With George Tekmitchov, Easton International Technical Advisor
With one of the hottest Northern Hemisphere summers in recent memory aside, unless you’re reading this in Chile or Australia, or you’re within about a thousand miles of the equator, you’re probably thinking about indoor season right now.
For some shooters, the advent of indoor season is a great joy- weeknight league shooting or club shooting can add interest, social interaction and a relief from the wind and weather. However, other shooters might get a little depressed at the prospect of several months of slogging it out at 18 meters. Whichever of these shooter types you might be, or in between, recognize there are many opportunities to work on both your mental and physical game during the indoor season, and make a plan to take advantage of those opportunities. Doing so will also make you enjoy those first outdoor springtime arrows much more next spring!
Many shooters feel like taking a break around this time. Unless you have made specific goals (for example, preparation for an important competition in October or November), it can be hard to maintain the motivation needed to keep plugging away, day after day, right after the conclusion of the outdoor season.
Often, this is a great time to take a short break, “clear the cobwebs” and set new goals. In fact this can help reset the shot sequence, clear up any bad habits that might have crept in over time, and adjust the attitude in a positive manner. The key, however, is to set a definite date upon which you will re-start your practice regimen. And, be sure to substitute another physical activity- bicycling or weightlifting are a couple of examples of activities that can help your physical support base for archery- and perhaps weightlifting is something you do NOT want to do much during the season. This aspect of things is a good discussion topic for the next time you see your coach.
In particular, if you engage in a physical training program, this may be the time to start ramping up the strength building exercises and weightlifting beyond what you might do in competition season. Experienced competitive shooters tend to tail off the heavy upper body work in-season, because the process of tearing down and building up muscles and strength does detract from scoring potential. But you have no score to lose in the off-season. Of course, it’s best to consult with a qualified trainer and/or coach before changing your routine, but in the off-season, there’s not as much need to hold back on the heavy lifting.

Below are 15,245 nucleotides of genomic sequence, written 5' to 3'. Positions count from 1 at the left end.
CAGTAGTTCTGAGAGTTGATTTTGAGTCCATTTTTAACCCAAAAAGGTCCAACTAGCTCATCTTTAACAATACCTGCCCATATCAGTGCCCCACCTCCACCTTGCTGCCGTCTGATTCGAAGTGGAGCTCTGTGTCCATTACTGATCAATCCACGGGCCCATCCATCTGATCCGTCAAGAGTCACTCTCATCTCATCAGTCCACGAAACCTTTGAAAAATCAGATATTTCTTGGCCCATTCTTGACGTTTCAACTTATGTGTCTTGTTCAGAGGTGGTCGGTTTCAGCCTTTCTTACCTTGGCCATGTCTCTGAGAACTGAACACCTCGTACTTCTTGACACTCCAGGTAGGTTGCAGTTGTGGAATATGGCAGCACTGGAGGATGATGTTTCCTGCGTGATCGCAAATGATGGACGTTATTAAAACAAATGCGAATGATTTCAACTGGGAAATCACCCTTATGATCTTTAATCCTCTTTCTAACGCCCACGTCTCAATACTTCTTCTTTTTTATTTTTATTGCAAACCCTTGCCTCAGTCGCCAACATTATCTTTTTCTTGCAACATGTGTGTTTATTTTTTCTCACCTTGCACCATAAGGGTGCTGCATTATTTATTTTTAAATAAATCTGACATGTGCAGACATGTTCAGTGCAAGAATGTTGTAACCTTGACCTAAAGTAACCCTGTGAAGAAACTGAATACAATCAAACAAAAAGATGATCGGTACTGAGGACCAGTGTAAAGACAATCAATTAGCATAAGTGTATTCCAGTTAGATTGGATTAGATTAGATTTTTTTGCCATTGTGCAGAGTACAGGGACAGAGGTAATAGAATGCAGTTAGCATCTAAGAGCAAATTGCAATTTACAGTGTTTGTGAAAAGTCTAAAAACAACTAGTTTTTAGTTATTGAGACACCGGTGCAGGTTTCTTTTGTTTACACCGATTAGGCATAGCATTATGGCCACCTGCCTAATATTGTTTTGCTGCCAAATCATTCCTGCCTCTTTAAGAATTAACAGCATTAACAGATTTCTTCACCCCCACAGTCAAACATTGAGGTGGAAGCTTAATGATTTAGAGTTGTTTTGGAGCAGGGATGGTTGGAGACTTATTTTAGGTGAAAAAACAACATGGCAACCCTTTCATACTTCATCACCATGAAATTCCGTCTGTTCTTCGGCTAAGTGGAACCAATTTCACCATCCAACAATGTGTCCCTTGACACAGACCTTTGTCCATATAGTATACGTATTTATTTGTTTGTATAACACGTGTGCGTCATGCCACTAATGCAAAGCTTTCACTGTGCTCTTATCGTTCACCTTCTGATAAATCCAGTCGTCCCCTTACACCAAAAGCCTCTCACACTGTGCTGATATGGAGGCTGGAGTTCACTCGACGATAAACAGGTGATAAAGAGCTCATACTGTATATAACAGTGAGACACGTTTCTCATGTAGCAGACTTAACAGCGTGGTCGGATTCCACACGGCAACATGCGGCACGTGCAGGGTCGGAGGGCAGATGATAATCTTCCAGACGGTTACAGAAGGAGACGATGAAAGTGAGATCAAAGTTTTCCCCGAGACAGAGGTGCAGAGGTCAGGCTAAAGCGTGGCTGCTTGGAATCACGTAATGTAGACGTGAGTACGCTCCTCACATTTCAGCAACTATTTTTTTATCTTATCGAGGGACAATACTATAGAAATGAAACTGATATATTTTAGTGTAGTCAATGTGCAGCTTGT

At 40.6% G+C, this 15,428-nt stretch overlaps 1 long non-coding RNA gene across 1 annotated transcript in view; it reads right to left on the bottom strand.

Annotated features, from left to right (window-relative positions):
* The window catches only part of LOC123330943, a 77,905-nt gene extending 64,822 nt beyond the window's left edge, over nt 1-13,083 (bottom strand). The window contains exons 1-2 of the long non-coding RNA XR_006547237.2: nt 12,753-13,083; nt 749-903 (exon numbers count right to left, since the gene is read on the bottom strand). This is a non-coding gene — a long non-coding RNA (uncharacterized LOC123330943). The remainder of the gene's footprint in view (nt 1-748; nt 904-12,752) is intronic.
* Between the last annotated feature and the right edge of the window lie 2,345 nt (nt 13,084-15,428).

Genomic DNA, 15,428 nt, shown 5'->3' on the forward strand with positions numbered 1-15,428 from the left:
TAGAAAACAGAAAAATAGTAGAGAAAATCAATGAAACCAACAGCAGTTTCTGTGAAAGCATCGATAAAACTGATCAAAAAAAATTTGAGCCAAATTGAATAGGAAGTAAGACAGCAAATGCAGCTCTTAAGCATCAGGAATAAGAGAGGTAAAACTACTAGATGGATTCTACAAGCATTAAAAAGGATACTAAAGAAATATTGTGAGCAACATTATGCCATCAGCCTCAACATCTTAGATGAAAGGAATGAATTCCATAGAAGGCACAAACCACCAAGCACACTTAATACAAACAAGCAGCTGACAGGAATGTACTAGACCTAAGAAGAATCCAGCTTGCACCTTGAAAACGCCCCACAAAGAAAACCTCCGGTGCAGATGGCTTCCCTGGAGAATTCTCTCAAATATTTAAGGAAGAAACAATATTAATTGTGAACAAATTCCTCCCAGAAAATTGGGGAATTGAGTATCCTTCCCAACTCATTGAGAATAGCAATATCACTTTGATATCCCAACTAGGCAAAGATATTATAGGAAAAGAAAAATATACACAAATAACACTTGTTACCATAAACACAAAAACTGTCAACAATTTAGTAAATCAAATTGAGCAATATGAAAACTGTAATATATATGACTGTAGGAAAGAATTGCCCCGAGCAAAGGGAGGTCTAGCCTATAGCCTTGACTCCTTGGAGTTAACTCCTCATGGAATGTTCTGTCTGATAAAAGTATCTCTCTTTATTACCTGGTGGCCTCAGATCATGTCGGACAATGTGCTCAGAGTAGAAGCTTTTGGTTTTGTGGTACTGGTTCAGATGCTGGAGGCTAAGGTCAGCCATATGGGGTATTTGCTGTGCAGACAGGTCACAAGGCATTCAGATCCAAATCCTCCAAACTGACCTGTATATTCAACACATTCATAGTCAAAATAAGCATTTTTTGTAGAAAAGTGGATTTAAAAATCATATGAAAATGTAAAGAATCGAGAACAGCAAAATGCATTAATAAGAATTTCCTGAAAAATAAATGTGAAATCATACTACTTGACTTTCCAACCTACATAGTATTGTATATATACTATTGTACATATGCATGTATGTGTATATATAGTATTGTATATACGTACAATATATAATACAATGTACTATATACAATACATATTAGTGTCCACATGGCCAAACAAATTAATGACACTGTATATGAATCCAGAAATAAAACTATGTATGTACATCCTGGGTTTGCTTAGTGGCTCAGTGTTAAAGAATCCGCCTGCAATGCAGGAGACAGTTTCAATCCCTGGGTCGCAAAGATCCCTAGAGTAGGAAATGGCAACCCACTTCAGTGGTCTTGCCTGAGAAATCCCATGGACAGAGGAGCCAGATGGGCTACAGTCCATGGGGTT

Drop bow weight?
Besides being a good time to work out a little more, the off-season might also be a very good time to decrease your bow weight. Inexpensive, easy to tune aluminum arrows make it very easy to drop, say, 4 or 5 % of your bow weight, and still get a tune capable of perfect scores at indoor distances. The bow weight decrease will let you focus on form and execution, and perhaps even enhance your feel for the shot. This is a particularly good strategy when undertaking a higher-intensity physical training regimen, which might make you too sore to shoot your normal bow weight smoothly and effectively. With no more changes to your bow setup than a lighter limb setting, a handful of aluminum arrows, and perhaps an alternate cushion plunger and small rest adjustment, you can be racking up excellent scores indoors with a lot less effort.
The arrow choices
One of the nice things about switching to a properly selected aluminum shaft is that an average level recurve archer definitely benefits from the increased diameter and extreme precision of an aluminum shaft, especially one of the X7 aluminum models.
The proven, record-setting Easton RX7 aluminum shaft is also a great choice for competitive shooters who want to be able to get the maximum World Archery diameter arrow with lighter and more forgiving point weights.
The same holds true for most any compound shooter, who can benefit from the supremely accurate X7 arrow shaft– the most-winning arrow in indoor archery history. In addition, switching to a set of aluminum indoor shafts allows you to preserve your (more expensive) skinny outdoor arrows for outdoor season. After all, you can purchase a dozen high-quality Easton aluminum shafts for a fraction of the price of your X10 arrow shafts.
For a lot of shooters, indoor season can be a time of lower pressure, goal realization, and fun. Use it to your advantage!